Various reasons have been advanced to explain the inevitability of the oil price collapsing in the longer term, among them the persistent high prices of oil. The Paris-based International Energy Agency announced on Thursday that it was lowering its global oil demand growth forecast for the year by 190,000 barrels per day, attributing the demand destruction to persistent high prices and lower growth projections for developed economies. "A four-dollar gallon gasoline is likely to yield an anaemic U.S. driving season," said the agency, which has been pointing to the softening trends in crude consumption for the last two months. The financial information Web site MarketWatch reported last week that some refiners said their fuel sales in April had fallen by as much as four percent from March, as high prices prompted consumers driving less. The Short Term Energy Outlook released last Tuesday by the U.S. Energy Information Agency (EIA) also points to falling demand. The EIA now projects that total world oil consumption will grow by only 1.4 million barrels per day in 2011­ some 0.1 million barrels per day lower than projected only last month.

The IMF is also predicting a likely deceleration in growth on the back of higher energy prices. In its latest report, the IMF warned that higher than expected commodity prices could cause major social concerns. "Fears have turned to commodity prices," Olivier Blanchard, the chief economist at the IMF, warned. "Commodity prices have increased more than expected, reflecting a combination of strong demand growth and a number of supply shocks. These increases conjure the specter of 1970s-style stagflation, but they appear unlikely to derail the recovery."

A major concern for Russia is that China and other top oil-consuming nations would tighten their fiscal policies and slow down to fight inflation. China's Central Bank on Thursday raised lenders' reserve requirements for the fifth time this year, stoking concern that anti-inflation policies may slow growth in the world's second-biggest economy. "China's inflation data shows that the country will need to do more tightening," said James Holt, the Sydney-based director of BlackRock Investment Management Ltd., Bloomberg reported. Various forecasts of slower growth in global gross domestic product (GDP) and oil demand are another factor that could put downward pressure on crude prices. In its latest World Economic Outlook (WEO), published in April, the IMF predicts global GDP in 2011 and 2012 could reach 4.4 percent and 4.5 percent respectively, unchanged from its January forecast. IMF also expects real GDP in advanced economies and emerging and developing economies to expand by only about 2.5 percent and 6.5 percent respectively in this year and next.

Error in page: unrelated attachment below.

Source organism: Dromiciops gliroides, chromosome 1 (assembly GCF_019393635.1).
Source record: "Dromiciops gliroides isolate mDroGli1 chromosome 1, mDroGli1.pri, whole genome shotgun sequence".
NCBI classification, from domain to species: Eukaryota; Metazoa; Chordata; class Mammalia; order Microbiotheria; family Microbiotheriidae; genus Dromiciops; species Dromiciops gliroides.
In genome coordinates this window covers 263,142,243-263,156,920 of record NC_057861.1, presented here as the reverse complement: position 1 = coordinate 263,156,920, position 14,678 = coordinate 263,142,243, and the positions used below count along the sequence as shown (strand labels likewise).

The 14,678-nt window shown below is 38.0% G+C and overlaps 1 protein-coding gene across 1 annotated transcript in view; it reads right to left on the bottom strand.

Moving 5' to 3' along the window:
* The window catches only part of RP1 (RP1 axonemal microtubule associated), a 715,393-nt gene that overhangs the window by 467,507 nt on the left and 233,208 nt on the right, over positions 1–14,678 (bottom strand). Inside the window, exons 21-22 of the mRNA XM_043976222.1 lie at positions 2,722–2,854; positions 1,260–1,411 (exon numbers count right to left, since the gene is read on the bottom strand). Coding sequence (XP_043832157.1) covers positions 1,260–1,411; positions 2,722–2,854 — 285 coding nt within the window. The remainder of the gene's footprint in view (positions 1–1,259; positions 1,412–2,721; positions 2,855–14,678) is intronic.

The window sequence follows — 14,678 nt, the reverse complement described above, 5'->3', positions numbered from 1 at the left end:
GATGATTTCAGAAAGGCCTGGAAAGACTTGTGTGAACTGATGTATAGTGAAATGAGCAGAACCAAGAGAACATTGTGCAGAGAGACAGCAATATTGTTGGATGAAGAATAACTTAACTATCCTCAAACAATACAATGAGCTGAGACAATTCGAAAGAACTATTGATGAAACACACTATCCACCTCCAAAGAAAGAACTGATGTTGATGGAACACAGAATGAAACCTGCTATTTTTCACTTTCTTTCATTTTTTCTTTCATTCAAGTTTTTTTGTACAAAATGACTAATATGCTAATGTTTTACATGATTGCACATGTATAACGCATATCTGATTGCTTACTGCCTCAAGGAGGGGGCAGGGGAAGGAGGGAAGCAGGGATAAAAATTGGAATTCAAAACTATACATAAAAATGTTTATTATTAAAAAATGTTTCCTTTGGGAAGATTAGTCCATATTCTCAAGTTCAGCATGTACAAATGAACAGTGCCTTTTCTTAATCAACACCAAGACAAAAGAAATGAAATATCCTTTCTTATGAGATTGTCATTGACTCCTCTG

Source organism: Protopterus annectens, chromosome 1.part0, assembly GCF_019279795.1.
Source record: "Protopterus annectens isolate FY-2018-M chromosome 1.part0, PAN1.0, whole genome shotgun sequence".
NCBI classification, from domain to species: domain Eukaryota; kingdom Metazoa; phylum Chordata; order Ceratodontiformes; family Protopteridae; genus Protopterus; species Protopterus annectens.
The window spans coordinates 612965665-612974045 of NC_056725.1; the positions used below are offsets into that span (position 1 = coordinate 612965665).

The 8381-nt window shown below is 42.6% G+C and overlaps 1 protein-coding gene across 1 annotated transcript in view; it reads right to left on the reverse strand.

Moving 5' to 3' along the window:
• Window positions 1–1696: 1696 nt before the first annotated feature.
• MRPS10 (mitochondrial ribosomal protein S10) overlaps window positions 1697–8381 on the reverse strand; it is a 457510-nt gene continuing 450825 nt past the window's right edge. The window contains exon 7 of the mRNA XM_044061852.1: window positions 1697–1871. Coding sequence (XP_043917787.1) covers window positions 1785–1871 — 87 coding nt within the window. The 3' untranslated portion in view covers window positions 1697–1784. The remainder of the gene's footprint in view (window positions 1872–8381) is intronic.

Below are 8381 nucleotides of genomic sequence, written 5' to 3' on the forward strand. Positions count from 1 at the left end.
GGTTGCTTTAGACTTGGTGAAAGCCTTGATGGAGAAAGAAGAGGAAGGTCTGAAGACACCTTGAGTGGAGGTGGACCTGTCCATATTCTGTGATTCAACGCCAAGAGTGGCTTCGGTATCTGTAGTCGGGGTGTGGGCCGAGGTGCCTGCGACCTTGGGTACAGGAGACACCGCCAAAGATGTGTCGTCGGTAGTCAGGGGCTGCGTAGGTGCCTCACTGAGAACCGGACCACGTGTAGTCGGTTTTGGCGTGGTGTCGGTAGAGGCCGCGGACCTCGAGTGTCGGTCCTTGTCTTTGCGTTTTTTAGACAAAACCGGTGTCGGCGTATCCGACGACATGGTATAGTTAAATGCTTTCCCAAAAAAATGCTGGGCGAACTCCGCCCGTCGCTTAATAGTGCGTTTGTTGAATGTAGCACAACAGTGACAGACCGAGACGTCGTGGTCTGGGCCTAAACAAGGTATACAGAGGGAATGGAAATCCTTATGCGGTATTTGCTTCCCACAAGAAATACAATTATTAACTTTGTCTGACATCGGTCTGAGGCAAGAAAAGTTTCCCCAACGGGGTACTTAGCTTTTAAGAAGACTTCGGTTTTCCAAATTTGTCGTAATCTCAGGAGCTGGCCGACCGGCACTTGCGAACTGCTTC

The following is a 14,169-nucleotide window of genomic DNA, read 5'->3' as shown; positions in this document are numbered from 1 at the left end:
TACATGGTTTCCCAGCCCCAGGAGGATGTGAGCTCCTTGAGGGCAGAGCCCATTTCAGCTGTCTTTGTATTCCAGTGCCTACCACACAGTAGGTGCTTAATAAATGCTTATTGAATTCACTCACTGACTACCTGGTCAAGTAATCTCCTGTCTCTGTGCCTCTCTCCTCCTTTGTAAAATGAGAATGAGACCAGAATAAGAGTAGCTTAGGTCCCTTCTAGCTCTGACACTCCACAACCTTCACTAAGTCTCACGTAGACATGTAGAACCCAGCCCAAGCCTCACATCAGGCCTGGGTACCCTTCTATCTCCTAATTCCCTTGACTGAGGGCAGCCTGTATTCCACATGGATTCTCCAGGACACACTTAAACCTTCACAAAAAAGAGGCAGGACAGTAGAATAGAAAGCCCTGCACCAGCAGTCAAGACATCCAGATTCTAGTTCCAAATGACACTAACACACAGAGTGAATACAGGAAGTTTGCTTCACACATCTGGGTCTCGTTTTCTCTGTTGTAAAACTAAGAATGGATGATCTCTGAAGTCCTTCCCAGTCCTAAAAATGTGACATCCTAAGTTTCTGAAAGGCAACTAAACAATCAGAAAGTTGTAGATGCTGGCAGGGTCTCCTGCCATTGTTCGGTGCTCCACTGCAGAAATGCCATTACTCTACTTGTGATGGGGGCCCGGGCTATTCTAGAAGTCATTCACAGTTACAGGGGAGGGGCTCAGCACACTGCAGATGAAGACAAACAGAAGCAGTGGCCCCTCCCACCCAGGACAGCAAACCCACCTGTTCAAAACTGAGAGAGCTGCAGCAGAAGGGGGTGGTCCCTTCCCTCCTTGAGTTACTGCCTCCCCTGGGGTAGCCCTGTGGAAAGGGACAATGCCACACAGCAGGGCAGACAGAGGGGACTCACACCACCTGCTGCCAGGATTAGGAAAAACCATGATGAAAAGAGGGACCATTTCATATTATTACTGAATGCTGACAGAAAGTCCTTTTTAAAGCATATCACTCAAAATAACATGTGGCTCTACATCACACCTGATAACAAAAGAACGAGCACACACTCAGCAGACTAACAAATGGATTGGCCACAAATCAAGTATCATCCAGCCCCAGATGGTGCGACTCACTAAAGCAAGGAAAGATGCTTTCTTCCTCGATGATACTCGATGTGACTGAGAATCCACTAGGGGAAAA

Another piece of bad news for the oil market is the decision by the Federal Reserve to end its quantitative easing program on schedule in June. The economic support program, which consists of buying $600 billion in Treasury bonds, has helped boost the money supply and weaken the U.S. dollar, making commodities such as oil cheaper for investors with other currencies. Ending the program next month could mean that investors will be less inclined to own assets that don't pay anything, such as commodity futures. Traders are currently struggling to gauge the impact on crude markets. "The major policy that has shaped oil prices is winding down," energy risk manager Cameron Hanover said in a report. "As long as the Fed does not come up with a third round of quantitative easing, the major reason for oil price strength will be gone."

However, Russia could yet benefit from lower global oil prices as it struggles to diversify its resource-based economy, analysts say. "For the Russian economy at any given period, falling oil prices are of course bad because this reduces revenues from the main source," said Alexander Shtok, an expert with the 2K Audit-Business Consultations firm. "However, in global terms, more moderate oil prices should stimulate the development of other sectors of the economy."